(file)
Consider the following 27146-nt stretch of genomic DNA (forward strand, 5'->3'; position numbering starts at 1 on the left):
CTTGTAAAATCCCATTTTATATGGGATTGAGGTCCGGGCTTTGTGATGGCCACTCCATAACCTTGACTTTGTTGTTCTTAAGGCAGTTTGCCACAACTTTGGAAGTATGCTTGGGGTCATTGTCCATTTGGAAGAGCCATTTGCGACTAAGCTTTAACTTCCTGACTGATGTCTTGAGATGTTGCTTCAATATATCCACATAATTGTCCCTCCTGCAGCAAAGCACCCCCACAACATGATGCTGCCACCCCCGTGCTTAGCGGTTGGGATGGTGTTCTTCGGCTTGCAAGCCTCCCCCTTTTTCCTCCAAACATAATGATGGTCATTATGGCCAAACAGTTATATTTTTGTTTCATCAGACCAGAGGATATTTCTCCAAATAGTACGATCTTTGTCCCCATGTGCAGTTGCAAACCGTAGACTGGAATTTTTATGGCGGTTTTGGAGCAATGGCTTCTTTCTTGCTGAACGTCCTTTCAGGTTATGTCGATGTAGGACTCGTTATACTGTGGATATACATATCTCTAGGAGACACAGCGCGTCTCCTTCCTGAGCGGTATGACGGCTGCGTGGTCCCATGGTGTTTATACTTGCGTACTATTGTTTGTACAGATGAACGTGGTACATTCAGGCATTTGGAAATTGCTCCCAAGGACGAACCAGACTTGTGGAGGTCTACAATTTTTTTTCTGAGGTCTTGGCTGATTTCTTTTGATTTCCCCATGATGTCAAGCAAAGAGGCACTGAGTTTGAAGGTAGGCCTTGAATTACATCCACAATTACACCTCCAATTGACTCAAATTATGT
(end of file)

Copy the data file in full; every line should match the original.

Consider the following 27146-nt stretch of genomic DNA (forward strand, 5'->3'; position numbering starts at 1 on the left):
CTTGTAAAATCCCATTTTATATGGGATTGAGGTCCGGGCTTTGTGATGGCCACTCCATAACCTTGACTTTGTTGTTCTTAAGGCAGTTTGCCACAACTTTGGAAGTATGCTTGGGGTCATTGTCCATTTGGAAGAGCCATTTGCGACTAAGCTTTAACTTCCTGACTGATGTCTTGAGATGTTGCTTCAATATATCCACATAATTGTCCCTCCTGCAGCAAAGCACCCCCACAACATGATGCTGCCACCCCCGTGCTTAGCGGTTGGGATGGTGTTCTTCGGCTTGCAAGCCTCCCCCTTTTTCCTCCAAACATAATGATGGTCATTATGGCCAAACAGTTATATTTTTGTTTCATCAGACCAGAGGATATTTCTCCAAATAGTACGATCTTTGTCCCCATGTGCAGTTGCAAACCGTAGACTGGAATTTTTATGGCGGTTTTGGAGCAATGGCTTCTTTCTTGCTGAACGTCCTTTCAGGTTATGTCGATGTAGGACTCGTTATACTGTGGATATACATATCTCTAGGAGACACAGCGCGTCTCCTTCCTGAGCGGTATGACGGCTGCGTGGTCCCATGGTGTTTATACTTGCGTACTATTGTTTGTACAGATGAACGTGGTACATTCAGGCATTTGGAAATTGCTCCCAAGGACGAACCAGACTTGTGGAGGTCTACAATTTTTTTTCTGAGGTCTTGGCTGATTTCTTTTGATTTCCCCATGATGTCAAGCAAAGAGGCACTGAGTTTGAAGGTAGGCCTTGAATTACATCCACAATTACACCTCCAATTGACTCAAATTATGT